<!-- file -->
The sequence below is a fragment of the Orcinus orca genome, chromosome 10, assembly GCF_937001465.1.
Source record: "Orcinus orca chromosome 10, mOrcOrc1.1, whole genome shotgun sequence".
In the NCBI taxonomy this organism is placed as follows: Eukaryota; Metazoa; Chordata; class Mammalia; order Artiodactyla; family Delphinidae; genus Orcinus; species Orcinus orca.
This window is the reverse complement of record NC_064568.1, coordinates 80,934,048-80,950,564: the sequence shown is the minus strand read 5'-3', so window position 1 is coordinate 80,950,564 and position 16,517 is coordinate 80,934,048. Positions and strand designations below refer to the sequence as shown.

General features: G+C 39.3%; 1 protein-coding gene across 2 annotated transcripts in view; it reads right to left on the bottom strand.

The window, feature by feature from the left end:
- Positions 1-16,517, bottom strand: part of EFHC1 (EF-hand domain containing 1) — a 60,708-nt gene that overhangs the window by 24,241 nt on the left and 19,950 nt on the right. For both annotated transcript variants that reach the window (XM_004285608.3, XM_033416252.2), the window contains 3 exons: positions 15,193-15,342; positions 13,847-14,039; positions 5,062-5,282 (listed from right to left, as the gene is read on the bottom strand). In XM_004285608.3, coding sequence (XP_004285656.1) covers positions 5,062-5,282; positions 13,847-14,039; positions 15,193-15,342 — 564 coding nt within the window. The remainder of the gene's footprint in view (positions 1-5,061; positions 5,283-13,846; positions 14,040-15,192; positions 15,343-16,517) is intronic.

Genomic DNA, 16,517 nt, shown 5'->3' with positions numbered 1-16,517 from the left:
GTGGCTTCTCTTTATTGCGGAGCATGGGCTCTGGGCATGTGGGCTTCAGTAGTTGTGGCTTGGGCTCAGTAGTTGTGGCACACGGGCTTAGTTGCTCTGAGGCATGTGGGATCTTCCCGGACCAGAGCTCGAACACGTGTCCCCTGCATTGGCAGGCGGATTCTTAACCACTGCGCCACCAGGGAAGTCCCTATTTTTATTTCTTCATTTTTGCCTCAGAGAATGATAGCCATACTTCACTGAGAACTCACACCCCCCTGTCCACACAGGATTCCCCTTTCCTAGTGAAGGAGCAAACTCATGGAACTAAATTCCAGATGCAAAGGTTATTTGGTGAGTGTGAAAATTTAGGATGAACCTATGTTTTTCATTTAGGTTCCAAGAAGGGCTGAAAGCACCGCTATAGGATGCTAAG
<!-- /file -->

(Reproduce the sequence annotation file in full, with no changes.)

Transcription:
The sequence below is a fragment of the Orcinus orca genome, chromosome 10, assembly GCF_937001465.1.
Source record: "Orcinus orca chromosome 10, mOrcOrc1.1, whole genome shotgun sequence".
In the NCBI taxonomy this organism is placed as follows: Eukaryota; Metazoa; Chordata; class Mammalia; order Artiodactyla; family Delphinidae; genus Orcinus; species Orcinus orca.
This window is the reverse complement of record NC_064568.1, coordinates 80,934,048-80,950,564: the sequence shown is the minus strand read 5'-3', so window position 1 is coordinate 80,950,564 and position 16,517 is coordinate 80,934,048. Positions and strand designations below refer to the sequence as shown.

General features: G+C 39.3%; 1 protein-coding gene across 2 annotated transcripts in view; it reads right to left on the bottom strand.

The window, feature by feature from the left end:
- Positions 1-16,517, bottom strand: part of EFHC1 (EF-hand domain containing 1) — a 60,708-nt gene that overhangs the window by 24,241 nt on the left and 19,950 nt on the right. For both annotated transcript variants that reach the window (XM_004285608.3, XM_033416252.2), the window contains 3 exons: positions 15,193-15,342; positions 13,847-14,039; positions 5,062-5,282 (listed from right to left, as the gene is read on the bottom strand). In XM_004285608.3, coding sequence (XP_004285656.1) covers positions 5,062-5,282; positions 13,847-14,039; positions 15,193-15,342 — 564 coding nt within the window. The remainder of the gene's footprint in view (positions 1-5,061; positions 5,283-13,846; positions 14,040-15,192; positions 15,343-16,517) is intronic.

Genomic DNA, 16,517 nt, shown 5'->3' with positions numbered 1-16,517 from the left:
GTGGCTTCTCTTTATTGCGGAGCATGGGCTCTGGGCATGTGGGCTTCAGTAGTTGTGGCTTGGGCTCAGTAGTTGTGGCACACGGGCTTAGTTGCTCTGAGGCATGTGGGATCTTCCCGGACCAGAGCTCGAACACGTGTCCCCTGCATTGGCAGGCGGATTCTTAACCACTGCGCCACCAGGGAAGTCCCTATTTTTATTTCTTCATTTTTGCCTCAGAGAATGATAGCCATACTTCACTGAGAACTCACACCCCCCTGTCCACACAGGATTCCCCTTTCCTAGTGAAGGAGCAAACTCATGGAACTAAATTCCAGATGCAAAGGTTATTTGGTGAGTGTGAAAATTTAGGATGAACCTATGTTTTTCATTTAGGTTCCAAGAAGGGCTGAAAGCACCGCTATAGGATGCTAAG